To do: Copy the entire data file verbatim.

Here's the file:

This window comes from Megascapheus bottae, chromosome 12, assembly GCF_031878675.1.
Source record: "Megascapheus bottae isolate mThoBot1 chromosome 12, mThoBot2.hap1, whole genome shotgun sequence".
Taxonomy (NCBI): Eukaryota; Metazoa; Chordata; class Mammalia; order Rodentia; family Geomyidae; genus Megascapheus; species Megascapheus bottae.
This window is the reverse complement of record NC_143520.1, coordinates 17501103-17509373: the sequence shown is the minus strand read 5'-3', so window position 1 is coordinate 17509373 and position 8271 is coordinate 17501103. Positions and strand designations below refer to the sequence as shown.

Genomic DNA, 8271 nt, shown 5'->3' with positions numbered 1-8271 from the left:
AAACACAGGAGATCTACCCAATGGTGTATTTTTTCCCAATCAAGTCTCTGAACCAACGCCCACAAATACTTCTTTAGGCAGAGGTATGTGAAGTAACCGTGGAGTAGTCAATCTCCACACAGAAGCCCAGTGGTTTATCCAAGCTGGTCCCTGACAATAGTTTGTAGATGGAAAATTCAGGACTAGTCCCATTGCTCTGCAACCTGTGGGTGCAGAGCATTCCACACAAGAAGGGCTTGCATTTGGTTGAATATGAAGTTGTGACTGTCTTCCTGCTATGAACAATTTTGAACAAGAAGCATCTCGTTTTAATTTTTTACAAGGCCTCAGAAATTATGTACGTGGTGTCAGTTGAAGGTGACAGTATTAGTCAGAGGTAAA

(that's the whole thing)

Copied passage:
This window comes from Megascapheus bottae, chromosome 12, assembly GCF_031878675.1.
Source record: "Megascapheus bottae isolate mThoBot1 chromosome 12, mThoBot2.hap1, whole genome shotgun sequence".
Taxonomy (NCBI): Eukaryota; Metazoa; Chordata; class Mammalia; order Rodentia; family Geomyidae; genus Megascapheus; species Megascapheus bottae.
This window is the reverse complement of record NC_143520.1, coordinates 17501103-17509373: the sequence shown is the minus strand read 5'-3', so window position 1 is coordinate 17509373 and position 8271 is coordinate 17501103. Positions and strand designations below refer to the sequence as shown.

Genomic DNA, 8271 nt, shown 5'->3' with positions numbered 1-8271 from the left:
AAACACAGGAGATCTACCCAATGGTGTATTTTTTCCCAATCAAGTCTCTGAACCAACGCCCACAAATACTTCTTTAGGCAGAGGTATGTGAAGTAACCGTGGAGTAGTCAATCTCCACACAGAAGCCCAGTGGTTTATCCAAGCTGGTCCCTGACAATAGTTTGTAGATGGAAAATTCAGGACTAGTCCCATTGCTCTGCAACCTGTGGGTGCAGAGCATTCCACACAAGAAGGGCTTGCATTTGGTTGAATATGAAGTTGTGACTGTCTTCCTGCTATGAACAATTTTGAACAAGAAGCATCTCGTTTTAATTTTTTACAAGGCCTCAGAAATTATGTACGTGGTGTCAGTTGAAGGTGACAGTATTAGTCAGAGGTAAA